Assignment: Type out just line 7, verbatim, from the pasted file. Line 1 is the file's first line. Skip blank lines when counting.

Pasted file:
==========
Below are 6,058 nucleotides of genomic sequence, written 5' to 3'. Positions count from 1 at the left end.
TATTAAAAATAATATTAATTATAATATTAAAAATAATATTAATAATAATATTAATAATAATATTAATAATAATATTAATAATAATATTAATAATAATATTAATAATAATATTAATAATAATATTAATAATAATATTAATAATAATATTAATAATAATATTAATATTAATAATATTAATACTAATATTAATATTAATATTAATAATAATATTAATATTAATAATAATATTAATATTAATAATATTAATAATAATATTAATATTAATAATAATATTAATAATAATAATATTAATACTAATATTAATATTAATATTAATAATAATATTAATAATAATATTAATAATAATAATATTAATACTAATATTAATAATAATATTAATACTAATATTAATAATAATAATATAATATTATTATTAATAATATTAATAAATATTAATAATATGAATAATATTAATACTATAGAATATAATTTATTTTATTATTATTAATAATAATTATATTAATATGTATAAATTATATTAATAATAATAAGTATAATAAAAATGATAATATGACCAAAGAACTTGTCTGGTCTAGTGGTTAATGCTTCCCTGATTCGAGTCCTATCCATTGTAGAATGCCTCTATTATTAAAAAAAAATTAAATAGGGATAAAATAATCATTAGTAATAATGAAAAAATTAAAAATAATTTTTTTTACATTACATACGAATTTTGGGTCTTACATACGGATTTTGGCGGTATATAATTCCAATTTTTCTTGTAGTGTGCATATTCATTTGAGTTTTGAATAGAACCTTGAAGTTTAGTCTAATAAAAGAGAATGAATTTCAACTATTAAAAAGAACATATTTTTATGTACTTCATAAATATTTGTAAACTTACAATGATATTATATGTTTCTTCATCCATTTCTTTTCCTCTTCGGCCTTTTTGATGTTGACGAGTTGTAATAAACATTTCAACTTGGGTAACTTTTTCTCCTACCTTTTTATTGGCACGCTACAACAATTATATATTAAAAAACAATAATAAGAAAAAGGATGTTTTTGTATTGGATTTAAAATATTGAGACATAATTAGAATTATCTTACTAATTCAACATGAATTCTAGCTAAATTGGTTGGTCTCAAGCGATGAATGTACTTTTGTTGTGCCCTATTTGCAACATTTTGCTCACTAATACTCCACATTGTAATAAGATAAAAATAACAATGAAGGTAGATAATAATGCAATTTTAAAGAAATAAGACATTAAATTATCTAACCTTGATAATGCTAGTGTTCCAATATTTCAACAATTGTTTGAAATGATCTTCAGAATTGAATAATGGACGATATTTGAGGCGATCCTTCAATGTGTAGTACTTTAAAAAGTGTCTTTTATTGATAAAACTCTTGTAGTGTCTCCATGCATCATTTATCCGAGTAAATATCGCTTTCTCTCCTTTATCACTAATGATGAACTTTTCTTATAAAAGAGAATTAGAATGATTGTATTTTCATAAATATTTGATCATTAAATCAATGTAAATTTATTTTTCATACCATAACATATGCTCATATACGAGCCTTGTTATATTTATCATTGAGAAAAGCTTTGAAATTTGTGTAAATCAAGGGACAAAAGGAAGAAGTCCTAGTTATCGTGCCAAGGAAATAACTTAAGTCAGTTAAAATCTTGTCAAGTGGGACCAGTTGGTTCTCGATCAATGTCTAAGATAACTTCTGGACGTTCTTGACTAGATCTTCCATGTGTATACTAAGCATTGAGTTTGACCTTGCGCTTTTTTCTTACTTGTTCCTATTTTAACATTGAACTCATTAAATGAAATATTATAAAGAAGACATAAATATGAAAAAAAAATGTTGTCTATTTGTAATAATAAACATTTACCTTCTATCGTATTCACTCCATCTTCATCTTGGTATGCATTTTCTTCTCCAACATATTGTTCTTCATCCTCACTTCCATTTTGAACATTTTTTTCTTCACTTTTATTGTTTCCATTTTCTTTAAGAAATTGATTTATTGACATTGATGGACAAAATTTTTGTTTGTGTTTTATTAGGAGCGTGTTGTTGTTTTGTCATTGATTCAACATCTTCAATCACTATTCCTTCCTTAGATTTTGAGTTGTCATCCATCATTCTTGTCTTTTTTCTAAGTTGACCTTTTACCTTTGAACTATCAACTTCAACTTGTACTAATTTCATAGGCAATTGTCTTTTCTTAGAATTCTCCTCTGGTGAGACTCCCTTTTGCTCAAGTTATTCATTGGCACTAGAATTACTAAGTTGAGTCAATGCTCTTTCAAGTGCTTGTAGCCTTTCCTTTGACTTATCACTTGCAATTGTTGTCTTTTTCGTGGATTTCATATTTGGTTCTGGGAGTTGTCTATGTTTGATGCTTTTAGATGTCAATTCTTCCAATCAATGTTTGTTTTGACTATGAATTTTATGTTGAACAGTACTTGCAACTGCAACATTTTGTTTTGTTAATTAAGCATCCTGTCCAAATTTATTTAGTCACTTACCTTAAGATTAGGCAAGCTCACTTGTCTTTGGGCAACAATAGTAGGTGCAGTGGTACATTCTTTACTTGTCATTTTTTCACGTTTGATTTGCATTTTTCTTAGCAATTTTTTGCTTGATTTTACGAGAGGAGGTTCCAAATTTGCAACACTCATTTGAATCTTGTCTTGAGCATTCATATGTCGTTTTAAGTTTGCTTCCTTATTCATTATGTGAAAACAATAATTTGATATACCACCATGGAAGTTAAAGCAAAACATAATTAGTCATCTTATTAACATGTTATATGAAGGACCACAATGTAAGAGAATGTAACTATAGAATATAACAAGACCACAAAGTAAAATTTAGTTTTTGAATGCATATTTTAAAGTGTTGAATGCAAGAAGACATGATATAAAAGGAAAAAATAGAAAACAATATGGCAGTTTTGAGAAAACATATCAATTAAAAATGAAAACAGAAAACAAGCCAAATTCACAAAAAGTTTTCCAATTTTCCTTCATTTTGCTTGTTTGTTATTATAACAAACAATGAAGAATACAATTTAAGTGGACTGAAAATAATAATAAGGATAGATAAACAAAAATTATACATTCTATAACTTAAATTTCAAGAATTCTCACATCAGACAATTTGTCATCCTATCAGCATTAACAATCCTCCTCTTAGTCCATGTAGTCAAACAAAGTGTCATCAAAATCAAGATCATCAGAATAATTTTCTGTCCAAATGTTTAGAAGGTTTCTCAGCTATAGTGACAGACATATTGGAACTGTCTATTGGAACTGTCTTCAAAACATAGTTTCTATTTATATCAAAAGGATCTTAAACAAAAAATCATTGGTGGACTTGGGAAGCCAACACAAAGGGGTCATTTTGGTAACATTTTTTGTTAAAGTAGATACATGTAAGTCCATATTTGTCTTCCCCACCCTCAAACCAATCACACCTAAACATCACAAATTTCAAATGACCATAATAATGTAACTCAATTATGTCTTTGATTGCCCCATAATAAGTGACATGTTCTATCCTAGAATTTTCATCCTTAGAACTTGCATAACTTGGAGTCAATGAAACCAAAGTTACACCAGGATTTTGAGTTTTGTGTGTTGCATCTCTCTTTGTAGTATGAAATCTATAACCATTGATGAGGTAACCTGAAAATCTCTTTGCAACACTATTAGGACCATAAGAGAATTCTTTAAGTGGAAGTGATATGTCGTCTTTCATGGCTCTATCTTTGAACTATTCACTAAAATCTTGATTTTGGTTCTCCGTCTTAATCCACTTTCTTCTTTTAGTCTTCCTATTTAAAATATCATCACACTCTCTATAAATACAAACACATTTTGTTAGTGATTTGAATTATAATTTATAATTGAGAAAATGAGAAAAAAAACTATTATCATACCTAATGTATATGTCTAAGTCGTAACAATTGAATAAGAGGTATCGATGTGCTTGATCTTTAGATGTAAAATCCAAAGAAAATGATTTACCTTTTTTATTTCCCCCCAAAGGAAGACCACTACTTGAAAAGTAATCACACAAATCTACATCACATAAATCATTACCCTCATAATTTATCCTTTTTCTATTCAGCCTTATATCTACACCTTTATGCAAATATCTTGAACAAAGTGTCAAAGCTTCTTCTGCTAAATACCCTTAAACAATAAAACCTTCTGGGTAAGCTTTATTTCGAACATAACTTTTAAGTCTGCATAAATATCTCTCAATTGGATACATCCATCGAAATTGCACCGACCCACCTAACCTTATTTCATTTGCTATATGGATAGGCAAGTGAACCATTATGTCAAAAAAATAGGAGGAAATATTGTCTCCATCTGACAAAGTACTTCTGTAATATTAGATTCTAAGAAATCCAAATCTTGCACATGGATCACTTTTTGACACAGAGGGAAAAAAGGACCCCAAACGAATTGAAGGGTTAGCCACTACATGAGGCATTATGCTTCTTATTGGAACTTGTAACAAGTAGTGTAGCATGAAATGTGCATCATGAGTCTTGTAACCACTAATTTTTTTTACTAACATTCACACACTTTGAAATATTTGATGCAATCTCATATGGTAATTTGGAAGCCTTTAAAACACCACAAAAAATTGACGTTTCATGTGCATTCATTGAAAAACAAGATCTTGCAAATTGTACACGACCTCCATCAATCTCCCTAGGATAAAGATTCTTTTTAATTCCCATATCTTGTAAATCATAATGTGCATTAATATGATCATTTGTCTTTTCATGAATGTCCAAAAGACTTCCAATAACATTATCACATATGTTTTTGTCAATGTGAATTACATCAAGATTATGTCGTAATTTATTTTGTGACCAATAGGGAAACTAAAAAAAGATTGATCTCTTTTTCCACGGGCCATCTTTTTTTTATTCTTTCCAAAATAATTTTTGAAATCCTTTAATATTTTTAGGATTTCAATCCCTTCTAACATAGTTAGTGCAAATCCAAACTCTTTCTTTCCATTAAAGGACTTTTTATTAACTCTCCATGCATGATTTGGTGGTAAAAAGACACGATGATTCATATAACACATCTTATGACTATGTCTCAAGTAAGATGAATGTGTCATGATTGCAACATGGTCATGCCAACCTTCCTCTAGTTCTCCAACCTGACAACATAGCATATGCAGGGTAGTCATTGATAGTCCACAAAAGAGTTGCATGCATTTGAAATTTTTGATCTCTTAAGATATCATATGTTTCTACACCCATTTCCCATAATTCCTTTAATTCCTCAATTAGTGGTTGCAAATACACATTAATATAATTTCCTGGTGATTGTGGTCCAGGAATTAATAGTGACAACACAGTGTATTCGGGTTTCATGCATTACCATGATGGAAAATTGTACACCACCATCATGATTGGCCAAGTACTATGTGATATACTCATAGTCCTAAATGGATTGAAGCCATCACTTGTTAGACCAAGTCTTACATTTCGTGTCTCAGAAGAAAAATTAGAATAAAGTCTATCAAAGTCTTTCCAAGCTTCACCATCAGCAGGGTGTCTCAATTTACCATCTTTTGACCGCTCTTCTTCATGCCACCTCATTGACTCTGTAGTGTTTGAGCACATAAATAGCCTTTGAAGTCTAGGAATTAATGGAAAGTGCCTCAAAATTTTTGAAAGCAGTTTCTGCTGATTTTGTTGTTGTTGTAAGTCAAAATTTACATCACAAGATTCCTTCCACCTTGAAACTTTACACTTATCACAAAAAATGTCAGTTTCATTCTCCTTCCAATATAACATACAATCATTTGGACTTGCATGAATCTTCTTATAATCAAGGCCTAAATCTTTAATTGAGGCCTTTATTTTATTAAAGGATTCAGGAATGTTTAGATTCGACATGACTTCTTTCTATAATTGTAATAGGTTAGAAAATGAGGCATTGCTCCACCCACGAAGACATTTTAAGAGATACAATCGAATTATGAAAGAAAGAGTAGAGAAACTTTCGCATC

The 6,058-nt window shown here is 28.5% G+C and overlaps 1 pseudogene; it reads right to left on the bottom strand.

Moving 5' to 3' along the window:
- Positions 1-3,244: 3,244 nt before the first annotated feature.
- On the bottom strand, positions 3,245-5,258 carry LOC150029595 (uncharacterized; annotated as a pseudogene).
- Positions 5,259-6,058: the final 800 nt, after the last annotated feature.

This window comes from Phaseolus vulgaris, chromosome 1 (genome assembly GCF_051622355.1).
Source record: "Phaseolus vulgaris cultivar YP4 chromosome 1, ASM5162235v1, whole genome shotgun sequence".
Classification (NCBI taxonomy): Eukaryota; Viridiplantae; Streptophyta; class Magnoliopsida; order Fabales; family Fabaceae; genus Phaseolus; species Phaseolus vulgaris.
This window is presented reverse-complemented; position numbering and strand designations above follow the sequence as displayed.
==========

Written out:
- Positions 5,259-6,058: the final 800 nt, after the last annotated feature.